Essential Checks under Your Stock Hood
The months ahead could be like stock car racing. You have to drive a regular assembly-line model. The competition is fierce. Better use the pit stop to look under the hood.
Cheap credit is for the birds. It is a shady deal between the Fed and Wall Street. What can you do about it? Check the cash flow. Here are signs that should flash danger signs for any stock:
1. Total debt has crept closer to equity without new fixed assets close to commissioning.
2. The bank interest bill has crept closer to the gross profit line. Interest Coverage is down.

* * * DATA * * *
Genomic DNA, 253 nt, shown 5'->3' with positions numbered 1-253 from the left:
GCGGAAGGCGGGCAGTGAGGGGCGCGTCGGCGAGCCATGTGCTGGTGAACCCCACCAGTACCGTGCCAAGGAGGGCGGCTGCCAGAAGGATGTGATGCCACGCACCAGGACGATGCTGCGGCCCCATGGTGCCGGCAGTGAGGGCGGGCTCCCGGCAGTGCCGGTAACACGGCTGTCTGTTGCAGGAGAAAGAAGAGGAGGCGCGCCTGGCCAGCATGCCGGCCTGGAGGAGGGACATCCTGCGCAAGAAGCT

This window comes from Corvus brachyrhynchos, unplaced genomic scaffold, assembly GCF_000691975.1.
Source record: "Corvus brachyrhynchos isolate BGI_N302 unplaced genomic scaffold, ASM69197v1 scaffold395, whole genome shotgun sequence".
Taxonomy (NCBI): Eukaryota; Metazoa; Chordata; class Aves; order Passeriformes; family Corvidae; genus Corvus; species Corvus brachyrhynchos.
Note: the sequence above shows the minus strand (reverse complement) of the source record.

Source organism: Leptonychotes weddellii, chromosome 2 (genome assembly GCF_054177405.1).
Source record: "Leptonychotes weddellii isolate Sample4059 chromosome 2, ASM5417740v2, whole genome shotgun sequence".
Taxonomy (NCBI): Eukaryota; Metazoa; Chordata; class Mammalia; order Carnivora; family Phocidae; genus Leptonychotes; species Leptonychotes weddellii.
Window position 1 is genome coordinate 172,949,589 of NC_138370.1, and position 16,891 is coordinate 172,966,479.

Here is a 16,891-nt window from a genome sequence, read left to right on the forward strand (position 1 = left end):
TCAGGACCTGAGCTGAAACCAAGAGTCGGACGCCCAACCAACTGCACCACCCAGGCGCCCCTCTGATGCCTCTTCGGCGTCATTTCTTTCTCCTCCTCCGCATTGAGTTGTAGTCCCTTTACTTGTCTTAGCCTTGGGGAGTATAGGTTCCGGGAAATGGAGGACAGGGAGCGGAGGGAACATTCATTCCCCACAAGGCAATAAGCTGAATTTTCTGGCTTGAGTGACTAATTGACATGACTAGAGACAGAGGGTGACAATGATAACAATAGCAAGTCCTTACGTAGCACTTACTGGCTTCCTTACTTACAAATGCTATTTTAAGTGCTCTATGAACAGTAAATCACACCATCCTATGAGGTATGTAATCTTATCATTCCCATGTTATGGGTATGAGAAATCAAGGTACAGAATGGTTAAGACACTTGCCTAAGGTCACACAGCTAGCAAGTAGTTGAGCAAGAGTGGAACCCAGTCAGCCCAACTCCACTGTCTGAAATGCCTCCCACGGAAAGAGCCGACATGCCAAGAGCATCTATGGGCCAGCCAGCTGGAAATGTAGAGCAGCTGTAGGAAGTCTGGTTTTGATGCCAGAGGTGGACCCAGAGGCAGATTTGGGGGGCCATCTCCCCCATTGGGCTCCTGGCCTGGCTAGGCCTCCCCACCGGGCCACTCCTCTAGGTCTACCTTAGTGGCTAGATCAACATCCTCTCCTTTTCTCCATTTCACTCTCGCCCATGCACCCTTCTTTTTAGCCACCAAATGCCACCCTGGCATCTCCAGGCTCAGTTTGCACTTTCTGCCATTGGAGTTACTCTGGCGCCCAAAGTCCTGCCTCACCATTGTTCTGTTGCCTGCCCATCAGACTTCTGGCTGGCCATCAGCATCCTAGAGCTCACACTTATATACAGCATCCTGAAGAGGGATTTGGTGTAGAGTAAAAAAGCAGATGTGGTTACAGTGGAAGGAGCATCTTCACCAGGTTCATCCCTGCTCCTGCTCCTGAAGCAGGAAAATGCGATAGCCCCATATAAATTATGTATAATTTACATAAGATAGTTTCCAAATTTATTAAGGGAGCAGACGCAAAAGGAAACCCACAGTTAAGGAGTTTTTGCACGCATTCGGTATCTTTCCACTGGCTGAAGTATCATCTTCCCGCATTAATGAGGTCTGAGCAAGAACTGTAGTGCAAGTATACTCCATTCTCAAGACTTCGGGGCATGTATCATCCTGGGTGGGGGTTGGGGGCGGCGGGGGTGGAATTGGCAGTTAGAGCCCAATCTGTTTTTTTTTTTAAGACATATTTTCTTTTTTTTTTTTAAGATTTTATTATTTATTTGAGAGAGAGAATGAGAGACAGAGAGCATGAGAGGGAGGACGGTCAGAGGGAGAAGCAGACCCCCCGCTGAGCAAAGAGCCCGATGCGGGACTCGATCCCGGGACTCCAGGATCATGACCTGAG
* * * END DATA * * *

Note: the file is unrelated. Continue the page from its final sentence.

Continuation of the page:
3. Working Capital has crept up. Receivable Turnover or Inventory Turnover has declined. Do not be fooled by a stable Current Ratio because suppliers may offer liberal credit in times of recession.
4. The Operating Margin has not kept pace with Gross Margin. This shows that management has increased costs to gain or even to keep customers.
Another sign of stock ill-health is that new forces have entered the equity arena on borrowed funds. This is most likely during an IPO. It is a recipe for a fire sale when a promoter has put an unduly optimistic face on business prospects.
Cheap and liberal credit hits Main Street hard. Lazy executives may not only jeopardize stocks, but do so without the SEC doing anything to warm ordinary investors. Prospects of declining demand and this Fed are recipes for disastrous cash mismanagement. Your stock market laps could stall and force you out of the investment race.